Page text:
Section 458 funding reduction and guaranty agency financing: I strongly oppose provisions in H.R. 6 that would reduce administrative funds available to the Department of Education under section 458 of the HEA by more than $220 million over FY 1999-2003 while increasing administrative payments to guaranty agencies in the FFEL Program by roughly $350 million for FY 1999-2003. This increase is excessive and counterproductive; guaranty agencies already receive revenues sufficient to carry out their functions. Since the bill would raise section 458 funding by only $130 million over the same period, the balance of the increased payments to guaranty agencies would necessarily come from the Department's administrative funds. These provisions would directly threaten the Department's ability to manage effectively the over $50 billion annual Federal investment in student financial aid, undermining such vital activities as student aid application processing, student loan default collection, and the urgently needed modernization of student aid delivery systems.
As evidenced by the Administration's proposals, I support reform of the guaranty agency system in the FFEL program. However, I am deeply concerned that the reforms proposed in H.R.6 fail to make adequate performancebased reforms to encourage and reward efficient service delivery by guaranty agencies, and would include new and excessive sources of revenue for guaranty agencies. The Administration is also very concerned that the Department of Education's ability to advance funds to guaranty agencies for lender-of-last-resort loans would be eliminated in H.R. 6, impairing the Department's ability to ensure students' access to FFELs. Additional concerns are identified in the attachment. I look forward to working with the Congress to fashion an acceptable compromise that provides much-needed guaranty agency reform.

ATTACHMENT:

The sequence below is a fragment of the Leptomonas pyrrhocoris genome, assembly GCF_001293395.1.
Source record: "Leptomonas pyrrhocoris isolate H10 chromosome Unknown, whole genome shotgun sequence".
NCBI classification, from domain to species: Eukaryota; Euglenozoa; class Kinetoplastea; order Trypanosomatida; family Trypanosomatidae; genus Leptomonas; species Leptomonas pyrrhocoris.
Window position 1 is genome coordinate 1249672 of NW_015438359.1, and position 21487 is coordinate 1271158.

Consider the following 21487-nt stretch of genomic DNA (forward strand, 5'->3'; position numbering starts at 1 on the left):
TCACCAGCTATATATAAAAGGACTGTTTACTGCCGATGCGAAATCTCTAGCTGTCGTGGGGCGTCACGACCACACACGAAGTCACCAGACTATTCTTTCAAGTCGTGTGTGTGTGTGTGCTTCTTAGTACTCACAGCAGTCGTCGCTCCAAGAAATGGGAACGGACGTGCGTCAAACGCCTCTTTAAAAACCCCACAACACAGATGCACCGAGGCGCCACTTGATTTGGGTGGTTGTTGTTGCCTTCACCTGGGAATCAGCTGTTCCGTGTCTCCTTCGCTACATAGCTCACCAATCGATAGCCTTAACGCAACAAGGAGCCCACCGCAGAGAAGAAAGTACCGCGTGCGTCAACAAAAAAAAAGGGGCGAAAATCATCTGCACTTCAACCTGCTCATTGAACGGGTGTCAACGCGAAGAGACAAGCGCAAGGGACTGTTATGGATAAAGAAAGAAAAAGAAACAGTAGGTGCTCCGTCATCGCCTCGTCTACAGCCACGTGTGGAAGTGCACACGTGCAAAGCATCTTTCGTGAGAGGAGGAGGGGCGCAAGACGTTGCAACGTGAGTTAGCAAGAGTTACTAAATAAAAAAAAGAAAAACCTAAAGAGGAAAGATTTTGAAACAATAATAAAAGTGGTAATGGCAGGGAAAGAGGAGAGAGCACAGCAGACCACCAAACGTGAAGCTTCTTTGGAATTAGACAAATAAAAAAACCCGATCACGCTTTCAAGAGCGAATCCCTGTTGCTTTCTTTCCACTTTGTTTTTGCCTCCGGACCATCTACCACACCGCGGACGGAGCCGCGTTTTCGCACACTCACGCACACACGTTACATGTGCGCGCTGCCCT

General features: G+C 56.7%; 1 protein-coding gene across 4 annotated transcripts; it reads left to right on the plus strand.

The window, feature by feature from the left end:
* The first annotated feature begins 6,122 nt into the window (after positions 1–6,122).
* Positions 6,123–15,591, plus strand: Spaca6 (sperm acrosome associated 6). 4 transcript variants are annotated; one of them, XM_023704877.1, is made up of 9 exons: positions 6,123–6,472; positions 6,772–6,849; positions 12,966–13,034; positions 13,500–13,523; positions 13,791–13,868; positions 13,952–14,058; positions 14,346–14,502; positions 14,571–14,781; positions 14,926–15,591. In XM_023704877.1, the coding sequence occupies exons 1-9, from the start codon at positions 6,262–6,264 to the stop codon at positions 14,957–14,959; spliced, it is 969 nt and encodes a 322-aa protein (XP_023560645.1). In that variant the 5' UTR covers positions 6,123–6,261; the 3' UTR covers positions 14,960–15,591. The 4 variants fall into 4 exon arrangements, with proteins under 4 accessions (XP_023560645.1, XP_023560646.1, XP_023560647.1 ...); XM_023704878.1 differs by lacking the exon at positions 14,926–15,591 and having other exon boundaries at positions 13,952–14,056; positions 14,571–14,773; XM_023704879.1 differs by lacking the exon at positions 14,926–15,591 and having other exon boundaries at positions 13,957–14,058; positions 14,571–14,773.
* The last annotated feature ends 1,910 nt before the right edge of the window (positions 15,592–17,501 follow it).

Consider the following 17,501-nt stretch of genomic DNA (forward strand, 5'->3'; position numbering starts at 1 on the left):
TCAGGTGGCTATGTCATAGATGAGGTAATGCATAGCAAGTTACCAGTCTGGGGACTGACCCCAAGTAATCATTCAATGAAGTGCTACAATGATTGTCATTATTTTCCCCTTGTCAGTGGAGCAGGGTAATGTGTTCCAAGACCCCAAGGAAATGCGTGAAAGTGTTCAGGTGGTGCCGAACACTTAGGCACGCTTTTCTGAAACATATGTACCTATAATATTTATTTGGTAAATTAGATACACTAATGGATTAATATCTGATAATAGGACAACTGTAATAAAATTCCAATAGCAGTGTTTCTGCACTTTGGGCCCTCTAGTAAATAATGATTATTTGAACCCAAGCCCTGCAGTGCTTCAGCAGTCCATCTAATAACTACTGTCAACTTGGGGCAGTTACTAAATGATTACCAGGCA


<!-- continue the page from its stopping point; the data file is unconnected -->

National Board for Professional Teacher Standards: I strongly oppose the elimination of funding for the National Board for Professional Teaching Standards. The National Board recognizes and rewards excellent teachers who thereby become an observable standard of excellence to which other teachers can aspire. Upgrading the teaching corps and raising teaching standards in this way is a key element necessary for long-term improvement in student achievement. Our other strong objections to provisions in H.R. 6 regarding teacher education are included in the attachment.
H.R. 3330: I understand that H.R. 3330 may be offered as a floor amendment to H.R. 6. The Attorney General and I explained our very strong opposition to the provisions of H.R. 3330 in a separate letter to Congress.
Pay-As-You-Go Scoring: The Omnibus Budget Reconciliation Act requires that all revenue and direct spending legislation meet a pay-as-you-go requirement. That is, no such bill should result in an increase in the deficit, and, if it does, it will trigger a sequester if not fully offset. H.R. 6 would increase direct spending and, therefore, is subject to the pay-as-you-go requirements of the Omnibus Budget Reconciliation Act of 1990. The bill does not contain provisions to fully offset this increase in outlays. Therefore, if the bill were enacted, its deficit effects could contribute to a sequester of mandatory programs. OMB's preliminary scoring of this bill is that it would increase outlays by $2,061 million during FYs 1998-2003:
|Outlays (In millions of dollars)||-$281||$308||$460||$479||$520||$575||$2,061|
The Office of Management and Budget advises that there is no objection to the submission of this report to the Congress, and that enactment of a version of H.R. 6 that contains provisions described above regarding the student loan interest rate structure, section 458 funding, National Board for Professional Teaching Standards, and H.R. 3330, would not be in accord with the program of the President.
Richard W. Riley